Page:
Tuesday, January 12, 2021 / by Randy Durham
Despite the many hidden costs associated with homeownership, there are many tax benefits to offset these expenses. If you are still paying your mortgage, there are several deductions available for you. The IRS has 1098 tax forms to report payments or other contributions that may be deductible from your taxable income. Form 1098 is the mortgage interest statement, which is provided by the company that services your loan. This form will tell you how much interest and prepaid points charged for loan origination in the previous year. This form also tells you the amount of mortgage insurance and property taxes paid by the lender. You are also able to write off energy-saving or medical-related improvements to the home, some taxes, and other expenses. Here are the most common deductions used by homeowners.
1. Retirement funds as a down payment: You can withdraw up to 10,000 from a traditional IRA account without paying a 10% early withdrawal penalty. This is only applicable if you are buying your first home. If you want to use a 401k, you will have to pay it back with interest within five years. However, funds up to or equal to have the balance (but no more than $50,000) are tax and penalty-free.
2. Mortgage Points: Any points charged by a lender are fully deductible for the tax year that you paid them. This is done as an itemized deduction. If you refinance your home, you normally have to deduct any points you pay over the life of the loan.
3. Mortgage Insurance: If you have to pay private mortgage insurance on your loan, you can use an itemized deduction. If your income is over $109,000, this deduction is phased out.
4. Mortgage Interest: You can itemize this deduction on up to $750,000 of your loan ($375,000 if you are married filing separately) to buy or improve your primary or secondary home. Improvements can only be deducted if they add value to your home, extend the life of the home or any adaptations for new usage. Basic repairs are not deductible.
5. Mortgage Interest Credit: This credit is available to lower-income homeowners who have a qualified Mortgage Credit Certificate from the state or local government to subsidize purchasing their primary home. The exact percentages vary but typically range anywhere from 10-50% of the paid interest of the tax year. If your credit rate exceeds 20%, you are limited to $2,000. You will be required to complete Form 8396 and attach it to your 1040 form.
6. Property Taxes: As a homeowner, you are responsible for paying your local property tax. You can deduct up to $10,000 for state and local taxes you pay on your primary home, vacation home, co-op with special restrictions, and land. This is commonly referred to as a SALT deduction. However, you cannot deduct HOA assessments, portions of your bill that are used for services like water or trash removal, or special assessments for neighborhood improvements.
7. Home Office Expenses: This only applies if you are self-employed and work from home. The property type doesn’t matter. It can even be a boat. Part of your utility bills, insurance, repairs, and other home expenses can be deducted against your business income. You can use two ways to calculate this deduction. First, in the “actual expense” method, you multiply the operating expenses of your business done at home. The second method is the “simplified” method, which deducts $5 for every square foot of your home used for business.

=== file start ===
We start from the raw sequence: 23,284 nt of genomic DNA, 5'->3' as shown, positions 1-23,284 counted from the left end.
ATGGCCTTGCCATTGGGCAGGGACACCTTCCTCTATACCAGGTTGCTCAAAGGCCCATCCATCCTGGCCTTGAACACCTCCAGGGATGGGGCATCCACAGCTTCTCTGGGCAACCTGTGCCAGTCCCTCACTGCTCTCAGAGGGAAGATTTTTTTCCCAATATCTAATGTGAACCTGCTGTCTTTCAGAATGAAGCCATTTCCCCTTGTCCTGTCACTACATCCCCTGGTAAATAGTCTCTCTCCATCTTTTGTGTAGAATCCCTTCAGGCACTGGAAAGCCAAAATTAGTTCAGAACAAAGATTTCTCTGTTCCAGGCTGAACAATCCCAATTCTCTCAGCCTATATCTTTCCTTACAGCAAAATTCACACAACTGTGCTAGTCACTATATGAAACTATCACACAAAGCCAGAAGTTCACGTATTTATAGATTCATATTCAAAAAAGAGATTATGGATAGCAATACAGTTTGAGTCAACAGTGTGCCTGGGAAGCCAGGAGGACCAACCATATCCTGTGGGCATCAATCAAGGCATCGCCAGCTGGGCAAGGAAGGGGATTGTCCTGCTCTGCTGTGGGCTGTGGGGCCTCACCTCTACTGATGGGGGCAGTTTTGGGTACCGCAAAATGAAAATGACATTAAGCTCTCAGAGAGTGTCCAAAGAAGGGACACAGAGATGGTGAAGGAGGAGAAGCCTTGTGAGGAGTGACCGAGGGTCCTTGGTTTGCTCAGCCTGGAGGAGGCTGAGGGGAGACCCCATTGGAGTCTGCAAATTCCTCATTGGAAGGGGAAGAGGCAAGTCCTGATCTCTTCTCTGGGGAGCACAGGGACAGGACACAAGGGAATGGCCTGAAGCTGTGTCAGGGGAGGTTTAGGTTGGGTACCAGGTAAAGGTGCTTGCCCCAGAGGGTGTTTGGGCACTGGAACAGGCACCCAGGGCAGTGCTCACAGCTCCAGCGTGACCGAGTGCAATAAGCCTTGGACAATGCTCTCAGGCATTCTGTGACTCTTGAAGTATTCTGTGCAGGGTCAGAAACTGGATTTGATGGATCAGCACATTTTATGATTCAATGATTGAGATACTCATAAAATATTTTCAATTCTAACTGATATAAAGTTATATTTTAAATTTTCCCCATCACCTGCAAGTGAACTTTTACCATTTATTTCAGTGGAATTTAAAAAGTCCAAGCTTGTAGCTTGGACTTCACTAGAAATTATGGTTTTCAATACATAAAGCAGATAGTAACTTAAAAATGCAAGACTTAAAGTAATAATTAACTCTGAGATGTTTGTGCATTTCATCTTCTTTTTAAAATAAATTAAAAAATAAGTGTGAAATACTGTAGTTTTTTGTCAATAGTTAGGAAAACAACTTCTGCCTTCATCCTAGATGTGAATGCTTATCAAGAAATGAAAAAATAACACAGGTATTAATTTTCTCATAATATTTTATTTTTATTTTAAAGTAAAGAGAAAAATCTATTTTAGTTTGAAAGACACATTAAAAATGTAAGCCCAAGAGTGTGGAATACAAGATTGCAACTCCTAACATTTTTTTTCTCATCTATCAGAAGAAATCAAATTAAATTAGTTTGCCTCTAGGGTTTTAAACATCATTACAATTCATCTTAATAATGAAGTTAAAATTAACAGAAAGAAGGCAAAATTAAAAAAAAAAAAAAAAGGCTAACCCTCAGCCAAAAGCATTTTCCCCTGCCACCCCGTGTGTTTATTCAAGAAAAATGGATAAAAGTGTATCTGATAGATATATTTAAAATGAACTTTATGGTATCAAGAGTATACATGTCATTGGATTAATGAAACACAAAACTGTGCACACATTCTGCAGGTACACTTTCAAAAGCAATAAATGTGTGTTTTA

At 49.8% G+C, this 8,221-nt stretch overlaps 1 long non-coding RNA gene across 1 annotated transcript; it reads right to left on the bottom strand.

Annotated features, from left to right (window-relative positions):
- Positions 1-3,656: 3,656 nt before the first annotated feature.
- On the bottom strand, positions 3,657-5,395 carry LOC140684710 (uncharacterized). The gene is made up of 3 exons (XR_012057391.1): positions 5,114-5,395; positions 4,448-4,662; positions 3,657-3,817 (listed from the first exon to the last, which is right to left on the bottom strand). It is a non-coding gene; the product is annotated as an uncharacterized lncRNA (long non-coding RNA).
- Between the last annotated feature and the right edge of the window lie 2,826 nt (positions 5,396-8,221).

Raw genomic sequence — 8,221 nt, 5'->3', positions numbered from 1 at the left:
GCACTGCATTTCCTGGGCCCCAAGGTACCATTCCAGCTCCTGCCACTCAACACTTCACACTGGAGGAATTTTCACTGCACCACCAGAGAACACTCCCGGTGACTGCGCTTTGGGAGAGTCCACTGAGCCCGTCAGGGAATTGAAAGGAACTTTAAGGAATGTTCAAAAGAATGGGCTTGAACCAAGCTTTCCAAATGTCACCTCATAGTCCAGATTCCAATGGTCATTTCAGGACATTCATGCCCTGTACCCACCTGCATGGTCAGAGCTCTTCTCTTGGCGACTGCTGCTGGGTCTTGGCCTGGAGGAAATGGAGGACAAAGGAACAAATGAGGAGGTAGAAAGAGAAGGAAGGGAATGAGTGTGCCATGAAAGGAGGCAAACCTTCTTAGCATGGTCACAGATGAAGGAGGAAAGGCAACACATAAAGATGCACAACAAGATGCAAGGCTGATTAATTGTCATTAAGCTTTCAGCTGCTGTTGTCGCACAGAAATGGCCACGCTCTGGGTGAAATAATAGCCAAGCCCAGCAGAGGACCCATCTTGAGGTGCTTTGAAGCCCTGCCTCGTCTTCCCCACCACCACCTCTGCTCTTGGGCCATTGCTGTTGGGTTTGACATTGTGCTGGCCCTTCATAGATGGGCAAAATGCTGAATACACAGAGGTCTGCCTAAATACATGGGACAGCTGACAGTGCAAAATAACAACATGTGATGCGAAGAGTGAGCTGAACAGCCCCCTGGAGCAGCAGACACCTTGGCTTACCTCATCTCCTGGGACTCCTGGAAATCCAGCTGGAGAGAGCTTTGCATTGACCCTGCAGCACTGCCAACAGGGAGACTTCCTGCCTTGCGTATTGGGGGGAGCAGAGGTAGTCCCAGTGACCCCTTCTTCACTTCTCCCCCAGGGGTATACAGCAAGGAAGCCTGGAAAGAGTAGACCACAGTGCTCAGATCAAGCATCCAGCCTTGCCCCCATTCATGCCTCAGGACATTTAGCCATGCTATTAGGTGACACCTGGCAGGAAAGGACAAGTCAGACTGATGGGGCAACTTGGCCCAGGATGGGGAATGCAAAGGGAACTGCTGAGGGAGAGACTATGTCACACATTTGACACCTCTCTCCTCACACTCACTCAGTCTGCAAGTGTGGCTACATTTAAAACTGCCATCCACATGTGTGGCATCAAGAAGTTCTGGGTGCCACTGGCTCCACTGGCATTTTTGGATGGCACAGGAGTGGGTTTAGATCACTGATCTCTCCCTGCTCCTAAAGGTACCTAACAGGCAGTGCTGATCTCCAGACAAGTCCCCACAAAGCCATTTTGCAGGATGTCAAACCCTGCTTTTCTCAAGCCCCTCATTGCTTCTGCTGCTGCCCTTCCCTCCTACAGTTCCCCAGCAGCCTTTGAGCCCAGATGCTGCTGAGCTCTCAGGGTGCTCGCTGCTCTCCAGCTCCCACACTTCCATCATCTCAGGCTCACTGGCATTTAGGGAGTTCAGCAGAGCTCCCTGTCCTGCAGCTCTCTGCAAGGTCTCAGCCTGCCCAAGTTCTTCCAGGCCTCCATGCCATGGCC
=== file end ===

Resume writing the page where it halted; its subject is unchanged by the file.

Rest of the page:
8. Energy-Saving Improvements: You are eligible for tax credits if you install certain energy-efficient equipment in your home. You can save 30% on new systems that use solar, wind, geothermal, or fuel cell power. You can also save by installing energy-efficient insulation, doors, roofing, HVAC systems, windows, and water heaters. To qualify, use Form 5695 to calculate the amounts and claim credits.
9. Medical Necessities: This pertains to installing special equipment for medical reasons, like adding wheelchair ramps, widening doorways, installing handrails, lowering cabinets, installing lifts or elevators, or changing doorknobs. You can itemize these deductions, along with the operating and maintenance costs as medical expenses if they are necessary for activities of daily living. You can only deduct medical expenses that exceed 10% of your gross income, and the deduction is less if it adds any value to your home.
10. Rental expenses: If you rent out part of your home you are living in currently, you are taxed on the income. However, you can deduct any expenses used for the space you rent. This includes any insurance, repair or maintenance costs, taxes, utilities, and supplies. You don’t have to itemize this deduction, and you can claim it on Schedule E of your 1040 tax form. Subtract the expenses from your rental income.
11. Debt Forgiveness: Concerning foreclosures and short sales, mortgage debt is forgiven up to 2 million dollars of discharged debt and is tax-free.
12. Capital Gains: If you sell your home, you probably won’t have to pay tax on profits gained from the sale up to $500,000 ($250,000 for single filers) if you owned and lived the home for at least two years out of the past five years.
13. Increased Basis: You can reduce the amount of tax you owe by adjusting the basis of your home. The taxable gain is equal to the home’s taxable basis minus the sales price of your home.
You can find a useful calculator for personalized tax benefits here: https://www.mortgagecalculator.org/helpful-advice/home-ownership-tax-benefits.php